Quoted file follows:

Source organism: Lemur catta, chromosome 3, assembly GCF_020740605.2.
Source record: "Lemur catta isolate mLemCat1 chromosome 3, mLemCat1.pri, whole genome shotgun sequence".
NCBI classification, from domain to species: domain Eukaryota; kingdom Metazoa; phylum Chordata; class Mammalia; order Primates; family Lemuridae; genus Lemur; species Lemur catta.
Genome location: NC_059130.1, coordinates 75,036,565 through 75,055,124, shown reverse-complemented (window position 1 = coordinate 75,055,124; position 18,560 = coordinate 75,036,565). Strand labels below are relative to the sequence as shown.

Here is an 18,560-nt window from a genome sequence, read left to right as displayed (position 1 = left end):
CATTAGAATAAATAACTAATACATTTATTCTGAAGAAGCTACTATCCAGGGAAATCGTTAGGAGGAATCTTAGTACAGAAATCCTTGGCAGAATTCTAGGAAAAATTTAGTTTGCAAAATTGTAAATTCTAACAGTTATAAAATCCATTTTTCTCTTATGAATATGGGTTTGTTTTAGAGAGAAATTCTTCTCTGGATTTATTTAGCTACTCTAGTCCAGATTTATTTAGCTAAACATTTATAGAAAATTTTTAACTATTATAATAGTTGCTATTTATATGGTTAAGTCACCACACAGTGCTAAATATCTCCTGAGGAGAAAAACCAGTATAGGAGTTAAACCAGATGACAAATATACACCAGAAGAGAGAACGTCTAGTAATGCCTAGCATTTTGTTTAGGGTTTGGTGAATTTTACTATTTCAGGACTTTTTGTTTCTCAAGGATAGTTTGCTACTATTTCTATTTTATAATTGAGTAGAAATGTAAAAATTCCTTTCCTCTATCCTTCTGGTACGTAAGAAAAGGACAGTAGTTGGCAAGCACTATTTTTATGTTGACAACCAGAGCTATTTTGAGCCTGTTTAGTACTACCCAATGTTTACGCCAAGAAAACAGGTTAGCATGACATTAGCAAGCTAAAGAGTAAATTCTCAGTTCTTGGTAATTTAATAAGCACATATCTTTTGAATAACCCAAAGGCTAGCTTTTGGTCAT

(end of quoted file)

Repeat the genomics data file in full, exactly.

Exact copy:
Source organism: Lemur catta, chromosome 3, assembly GCF_020740605.2.
Source record: "Lemur catta isolate mLemCat1 chromosome 3, mLemCat1.pri, whole genome shotgun sequence".
NCBI classification, from domain to species: domain Eukaryota; kingdom Metazoa; phylum Chordata; class Mammalia; order Primates; family Lemuridae; genus Lemur; species Lemur catta.
Genome location: NC_059130.1, coordinates 75,036,565 through 75,055,124, shown reverse-complemented (window position 1 = coordinate 75,055,124; position 18,560 = coordinate 75,036,565). Strand labels below are relative to the sequence as shown.

Here is an 18,560-nt window from a genome sequence, read left to right as displayed (position 1 = left end):
CATTAGAATAAATAACTAATACATTTATTCTGAAGAAGCTACTATCCAGGGAAATCGTTAGGAGGAATCTTAGTACAGAAATCCTTGGCAGAATTCTAGGAAAAATTTAGTTTGCAAAATTGTAAATTCTAACAGTTATAAAATCCATTTTTCTCTTATGAATATGGGTTTGTTTTAGAGAGAAATTCTTCTCTGGATTTATTTAGCTACTCTAGTCCAGATTTATTTAGCTAAACATTTATAGAAAATTTTTAACTATTATAATAGTTGCTATTTATATGGTTAAGTCACCACACAGTGCTAAATATCTCCTGAGGAGAAAAACCAGTATAGGAGTTAAACCAGATGACAAATATACACCAGAAGAGAGAACGTCTAGTAATGCCTAGCATTTTGTTTAGGGTTTGGTGAATTTTACTATTTCAGGACTTTTTGTTTCTCAAGGATAGTTTGCTACTATTTCTATTTTATAATTGAGTAGAAATGTAAAAATTCCTTTCCTCTATCCTTCTGGTACGTAAGAAAAGGACAGTAGTTGGCAAGCACTATTTTTATGTTGACAACCAGAGCTATTTTGAGCCTGTTTAGTACTACCCAATGTTTACGCCAAGAAAACAGGTTAGCATGACATTAGCAAGCTAAAGAGTAAATTCTCAGTTCTTGGTAATTTAATAAGCACATATCTTTTGAATAACCCAAAGGCTAGCTTTTGGTCAT